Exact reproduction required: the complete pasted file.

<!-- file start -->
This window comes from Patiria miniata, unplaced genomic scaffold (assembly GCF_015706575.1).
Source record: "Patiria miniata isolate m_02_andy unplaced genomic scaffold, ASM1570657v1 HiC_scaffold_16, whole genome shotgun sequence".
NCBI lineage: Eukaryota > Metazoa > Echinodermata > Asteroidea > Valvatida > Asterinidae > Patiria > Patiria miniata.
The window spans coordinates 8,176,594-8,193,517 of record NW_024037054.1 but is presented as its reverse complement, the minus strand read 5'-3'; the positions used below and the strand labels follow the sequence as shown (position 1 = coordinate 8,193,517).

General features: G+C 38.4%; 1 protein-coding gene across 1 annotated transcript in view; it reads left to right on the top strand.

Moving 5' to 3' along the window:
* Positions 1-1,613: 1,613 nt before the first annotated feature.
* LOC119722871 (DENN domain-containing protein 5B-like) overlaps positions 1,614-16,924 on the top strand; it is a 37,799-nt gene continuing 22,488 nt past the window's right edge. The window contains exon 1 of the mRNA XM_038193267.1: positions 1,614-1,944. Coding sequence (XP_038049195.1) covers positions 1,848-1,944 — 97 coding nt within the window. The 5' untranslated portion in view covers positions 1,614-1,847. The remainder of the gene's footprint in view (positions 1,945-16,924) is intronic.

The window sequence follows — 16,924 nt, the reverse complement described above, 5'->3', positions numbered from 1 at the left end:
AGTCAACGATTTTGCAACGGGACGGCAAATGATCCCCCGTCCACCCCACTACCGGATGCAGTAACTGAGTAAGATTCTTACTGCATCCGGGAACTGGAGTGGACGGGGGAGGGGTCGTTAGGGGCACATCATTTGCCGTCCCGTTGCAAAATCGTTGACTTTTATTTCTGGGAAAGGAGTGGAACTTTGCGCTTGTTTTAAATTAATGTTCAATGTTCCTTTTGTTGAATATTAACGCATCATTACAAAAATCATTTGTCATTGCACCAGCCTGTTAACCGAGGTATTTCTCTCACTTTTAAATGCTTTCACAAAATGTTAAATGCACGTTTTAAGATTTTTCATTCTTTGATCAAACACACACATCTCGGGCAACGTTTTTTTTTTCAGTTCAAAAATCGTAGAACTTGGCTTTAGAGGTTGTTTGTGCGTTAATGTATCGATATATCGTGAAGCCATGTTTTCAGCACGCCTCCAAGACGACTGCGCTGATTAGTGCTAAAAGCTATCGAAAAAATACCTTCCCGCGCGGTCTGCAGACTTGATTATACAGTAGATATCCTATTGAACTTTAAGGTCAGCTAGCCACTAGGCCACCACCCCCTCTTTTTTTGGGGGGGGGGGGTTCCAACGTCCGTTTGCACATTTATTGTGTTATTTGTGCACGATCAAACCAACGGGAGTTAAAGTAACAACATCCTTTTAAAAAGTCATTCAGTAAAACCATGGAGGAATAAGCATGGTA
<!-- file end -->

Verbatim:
This window comes from Patiria miniata, unplaced genomic scaffold (assembly GCF_015706575.1).
Source record: "Patiria miniata isolate m_02_andy unplaced genomic scaffold, ASM1570657v1 HiC_scaffold_16, whole genome shotgun sequence".
NCBI lineage: Eukaryota > Metazoa > Echinodermata > Asteroidea > Valvatida > Asterinidae > Patiria > Patiria miniata.
The window spans coordinates 8,176,594-8,193,517 of record NW_024037054.1 but is presented as its reverse complement, the minus strand read 5'-3'; the positions used below and the strand labels follow the sequence as shown (position 1 = coordinate 8,193,517).

General features: G+C 38.4%; 1 protein-coding gene across 1 annotated transcript in view; it reads left to right on the top strand.

Moving 5' to 3' along the window:
* Positions 1-1,613: 1,613 nt before the first annotated feature.
* LOC119722871 (DENN domain-containing protein 5B-like) overlaps positions 1,614-16,924 on the top strand; it is a 37,799-nt gene continuing 22,488 nt past the window's right edge. The window contains exon 1 of the mRNA XM_038193267.1: positions 1,614-1,944. Coding sequence (XP_038049195.1) covers positions 1,848-1,944 — 97 coding nt within the window. The 5' untranslated portion in view covers positions 1,614-1,847. The remainder of the gene's footprint in view (positions 1,945-16,924) is intronic.

The window sequence follows — 16,924 nt, the reverse complement described above, 5'->3', positions numbered from 1 at the left end:
AGTCAACGATTTTGCAACGGGACGGCAAATGATCCCCCGTCCACCCCACTACCGGATGCAGTAACTGAGTAAGATTCTTACTGCATCCGGGAACTGGAGTGGACGGGGGAGGGGTCGTTAGGGGCACATCATTTGCCGTCCCGTTGCAAAATCGTTGACTTTTATTTCTGGGAAAGGAGTGGAACTTTGCGCTTGTTTTAAATTAATGTTCAATGTTCCTTTTGTTGAATATTAACGCATCATTACAAAAATCATTTGTCATTGCACCAGCCTGTTAACCGAGGTATTTCTCTCACTTTTAAATGCTTTCACAAAATGTTAAATGCACGTTTTAAGATTTTTCATTCTTTGATCAAACACACACATCTCGGGCAACGTTTTTTTTTTCAGTTCAAAAATCGTAGAACTTGGCTTTAGAGGTTGTTTGTGCGTTAATGTATCGATATATCGTGAAGCCATGTTTTCAGCACGCCTCCAAGACGACTGCGCTGATTAGTGCTAAAAGCTATCGAAAAAATACCTTCCCGCGCGGTCTGCAGACTTGATTATACAGTAGATATCCTATTGAACTTTAAGGTCAGCTAGCCACTAGGCCACCACCCCCTCTTTTTTTGGGGGGGGGGGGTTCCAACGTCCGTTTGCACATTTATTGTGTTATTTGTGCACGATCAAACCAACGGGAGTTAAAGTAACAACATCCTTTTAAAAAGTCATTCAGTAAAACCATGGAGGAATAAGCATGGTA